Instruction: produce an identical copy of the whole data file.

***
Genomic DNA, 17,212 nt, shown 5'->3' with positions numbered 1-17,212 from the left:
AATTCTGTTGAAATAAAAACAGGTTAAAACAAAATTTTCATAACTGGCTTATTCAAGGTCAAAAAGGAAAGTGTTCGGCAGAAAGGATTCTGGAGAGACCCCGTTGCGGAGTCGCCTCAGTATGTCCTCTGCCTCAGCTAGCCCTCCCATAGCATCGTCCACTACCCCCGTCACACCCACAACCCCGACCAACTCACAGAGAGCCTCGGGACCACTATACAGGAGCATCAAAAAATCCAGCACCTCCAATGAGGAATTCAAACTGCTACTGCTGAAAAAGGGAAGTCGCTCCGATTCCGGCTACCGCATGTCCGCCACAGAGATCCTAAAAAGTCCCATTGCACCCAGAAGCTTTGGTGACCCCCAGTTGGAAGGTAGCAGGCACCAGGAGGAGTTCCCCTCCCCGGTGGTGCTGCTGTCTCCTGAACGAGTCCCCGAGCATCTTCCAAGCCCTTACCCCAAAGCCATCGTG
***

Genomic DNA, 17,212 nt, shown 5'->3' with positions numbered 1-17,212 from the left:
AATTCTGTTGAAATAAAAACAGGTTAAAACAAAATTTTCATAACTGGCTTATTCAAGGTCAAAAAGGAAAGTGTTCGGCAGAAAGGATTCTGGAGAGACCCCGTTGCGGAGTCGCCTCAGTATGTCCTCTGCCTCAGCTAGCCCTCCCATAGCATCGTCCACTACCCCCGTCACACCCACAACCCCGACCAACTCACAGAGAGCCTCGGGACCACTATACAGGAGCATCAAAAAATCCAGCACCTCCAATGAGGAATTCAAACTGCTACTGCTGAAAAAGGGAAGTCGCTCCGATTCCGGCTACCGCATGTCCGCCACAGAGATCCTAAAAAGTCCCATTGCACCCAGAAGCTTTGGTGACCCCCAGTTGGAAGGTAGCAGGCACCAGGAGGAGTTCCCCTCCCCGGTGGTGCTGCTGTCTCCTGAACGAGTCCCCGAGCATCTTCCAAGCCCTTACCCCAAAGCCATCGTG